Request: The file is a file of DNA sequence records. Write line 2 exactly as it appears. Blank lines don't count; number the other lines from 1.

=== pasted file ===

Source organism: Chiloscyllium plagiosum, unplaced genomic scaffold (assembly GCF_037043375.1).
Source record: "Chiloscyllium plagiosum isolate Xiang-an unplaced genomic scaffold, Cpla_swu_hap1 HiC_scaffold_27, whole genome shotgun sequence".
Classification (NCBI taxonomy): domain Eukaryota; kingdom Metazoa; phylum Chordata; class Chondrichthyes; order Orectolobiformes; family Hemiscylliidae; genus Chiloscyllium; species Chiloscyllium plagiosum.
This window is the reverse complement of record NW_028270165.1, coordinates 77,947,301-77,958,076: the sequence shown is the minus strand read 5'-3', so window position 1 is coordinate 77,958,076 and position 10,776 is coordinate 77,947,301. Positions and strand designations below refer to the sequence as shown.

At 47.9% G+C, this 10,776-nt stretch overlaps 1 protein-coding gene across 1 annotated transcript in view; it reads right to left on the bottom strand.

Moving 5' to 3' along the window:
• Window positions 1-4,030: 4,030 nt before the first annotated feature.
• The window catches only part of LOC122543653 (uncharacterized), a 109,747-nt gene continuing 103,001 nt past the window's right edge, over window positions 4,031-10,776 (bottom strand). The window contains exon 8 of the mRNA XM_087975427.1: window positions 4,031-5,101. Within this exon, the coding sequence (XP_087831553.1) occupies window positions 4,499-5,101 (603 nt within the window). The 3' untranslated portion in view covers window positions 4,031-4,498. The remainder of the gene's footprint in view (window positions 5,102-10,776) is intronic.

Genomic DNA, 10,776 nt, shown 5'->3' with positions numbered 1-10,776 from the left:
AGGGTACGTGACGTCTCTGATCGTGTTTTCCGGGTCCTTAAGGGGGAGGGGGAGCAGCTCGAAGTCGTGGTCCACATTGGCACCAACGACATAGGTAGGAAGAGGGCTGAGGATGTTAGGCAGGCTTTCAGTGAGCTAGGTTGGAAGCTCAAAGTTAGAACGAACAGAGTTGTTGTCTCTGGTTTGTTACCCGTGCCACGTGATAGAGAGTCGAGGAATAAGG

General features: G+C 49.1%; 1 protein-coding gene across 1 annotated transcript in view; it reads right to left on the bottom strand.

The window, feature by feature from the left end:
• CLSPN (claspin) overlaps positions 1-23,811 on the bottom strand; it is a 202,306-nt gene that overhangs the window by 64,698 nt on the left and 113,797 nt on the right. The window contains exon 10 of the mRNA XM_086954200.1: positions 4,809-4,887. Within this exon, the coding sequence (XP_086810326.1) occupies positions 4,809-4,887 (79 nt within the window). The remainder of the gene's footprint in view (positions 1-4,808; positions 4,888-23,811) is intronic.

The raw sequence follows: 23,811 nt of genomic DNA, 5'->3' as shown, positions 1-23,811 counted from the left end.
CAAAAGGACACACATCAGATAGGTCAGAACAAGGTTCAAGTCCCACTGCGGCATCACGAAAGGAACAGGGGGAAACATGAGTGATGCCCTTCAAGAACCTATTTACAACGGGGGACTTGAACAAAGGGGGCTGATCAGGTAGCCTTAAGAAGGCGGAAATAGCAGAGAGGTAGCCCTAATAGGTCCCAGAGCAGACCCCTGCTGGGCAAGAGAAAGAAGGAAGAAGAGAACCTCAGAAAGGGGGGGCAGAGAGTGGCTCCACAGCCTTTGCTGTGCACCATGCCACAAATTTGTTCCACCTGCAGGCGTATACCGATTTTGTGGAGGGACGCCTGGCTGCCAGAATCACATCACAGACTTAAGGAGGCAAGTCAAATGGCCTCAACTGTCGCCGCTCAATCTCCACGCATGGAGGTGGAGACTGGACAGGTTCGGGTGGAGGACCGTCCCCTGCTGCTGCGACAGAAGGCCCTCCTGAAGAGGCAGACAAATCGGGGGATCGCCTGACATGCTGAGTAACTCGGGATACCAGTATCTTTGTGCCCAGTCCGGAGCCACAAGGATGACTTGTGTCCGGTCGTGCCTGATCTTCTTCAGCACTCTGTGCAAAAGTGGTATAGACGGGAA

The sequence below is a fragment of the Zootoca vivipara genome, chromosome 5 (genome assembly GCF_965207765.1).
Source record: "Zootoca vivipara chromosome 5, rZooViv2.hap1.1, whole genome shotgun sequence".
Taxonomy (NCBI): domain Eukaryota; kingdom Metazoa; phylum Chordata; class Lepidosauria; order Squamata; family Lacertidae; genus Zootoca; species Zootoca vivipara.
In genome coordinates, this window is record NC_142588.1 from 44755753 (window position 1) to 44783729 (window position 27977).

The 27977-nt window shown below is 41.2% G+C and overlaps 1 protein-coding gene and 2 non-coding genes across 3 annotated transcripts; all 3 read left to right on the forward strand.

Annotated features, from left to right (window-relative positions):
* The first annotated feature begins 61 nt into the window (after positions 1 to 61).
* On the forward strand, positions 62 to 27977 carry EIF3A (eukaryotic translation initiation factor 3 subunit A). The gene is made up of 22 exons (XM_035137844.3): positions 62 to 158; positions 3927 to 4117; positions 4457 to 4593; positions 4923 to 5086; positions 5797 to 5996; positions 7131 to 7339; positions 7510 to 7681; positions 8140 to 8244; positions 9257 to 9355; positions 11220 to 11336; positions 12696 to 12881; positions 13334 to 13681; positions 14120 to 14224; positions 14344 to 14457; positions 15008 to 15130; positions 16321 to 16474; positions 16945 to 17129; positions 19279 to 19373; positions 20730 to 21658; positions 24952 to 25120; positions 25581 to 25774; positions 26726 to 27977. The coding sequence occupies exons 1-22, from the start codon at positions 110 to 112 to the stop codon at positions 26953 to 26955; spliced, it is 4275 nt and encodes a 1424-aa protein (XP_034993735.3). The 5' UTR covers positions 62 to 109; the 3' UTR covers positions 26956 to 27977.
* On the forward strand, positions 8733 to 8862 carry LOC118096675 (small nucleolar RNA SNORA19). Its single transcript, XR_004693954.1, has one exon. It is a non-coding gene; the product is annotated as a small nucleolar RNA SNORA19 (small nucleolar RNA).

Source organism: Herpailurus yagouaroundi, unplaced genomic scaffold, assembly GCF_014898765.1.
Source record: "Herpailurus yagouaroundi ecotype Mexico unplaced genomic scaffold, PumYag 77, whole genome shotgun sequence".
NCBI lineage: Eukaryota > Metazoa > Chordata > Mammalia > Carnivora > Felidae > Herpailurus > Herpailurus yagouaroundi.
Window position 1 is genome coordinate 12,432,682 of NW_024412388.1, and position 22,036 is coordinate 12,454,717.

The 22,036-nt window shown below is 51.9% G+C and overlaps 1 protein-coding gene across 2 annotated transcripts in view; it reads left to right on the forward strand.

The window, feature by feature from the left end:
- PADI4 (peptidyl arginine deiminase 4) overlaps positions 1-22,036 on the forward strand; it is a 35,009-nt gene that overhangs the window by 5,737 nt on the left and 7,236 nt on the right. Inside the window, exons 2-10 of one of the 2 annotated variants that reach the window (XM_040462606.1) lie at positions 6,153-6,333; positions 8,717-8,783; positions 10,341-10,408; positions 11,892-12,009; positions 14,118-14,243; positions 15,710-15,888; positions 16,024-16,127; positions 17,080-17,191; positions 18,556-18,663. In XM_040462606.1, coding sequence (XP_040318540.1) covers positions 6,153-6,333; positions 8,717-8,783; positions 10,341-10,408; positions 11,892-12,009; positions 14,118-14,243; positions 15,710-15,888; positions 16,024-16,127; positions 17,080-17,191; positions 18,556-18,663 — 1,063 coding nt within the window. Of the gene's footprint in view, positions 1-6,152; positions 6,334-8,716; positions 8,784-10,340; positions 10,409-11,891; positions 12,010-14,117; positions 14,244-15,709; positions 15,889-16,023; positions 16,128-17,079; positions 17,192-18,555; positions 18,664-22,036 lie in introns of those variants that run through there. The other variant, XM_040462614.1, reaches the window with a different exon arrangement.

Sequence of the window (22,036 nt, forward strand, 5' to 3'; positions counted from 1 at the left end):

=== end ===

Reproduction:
Source record: "Chiloscyllium plagiosum isolate Xiang-an unplaced genomic scaffold, Cpla_swu_hap1 HiC_scaffold_27, whole genome shotgun sequence".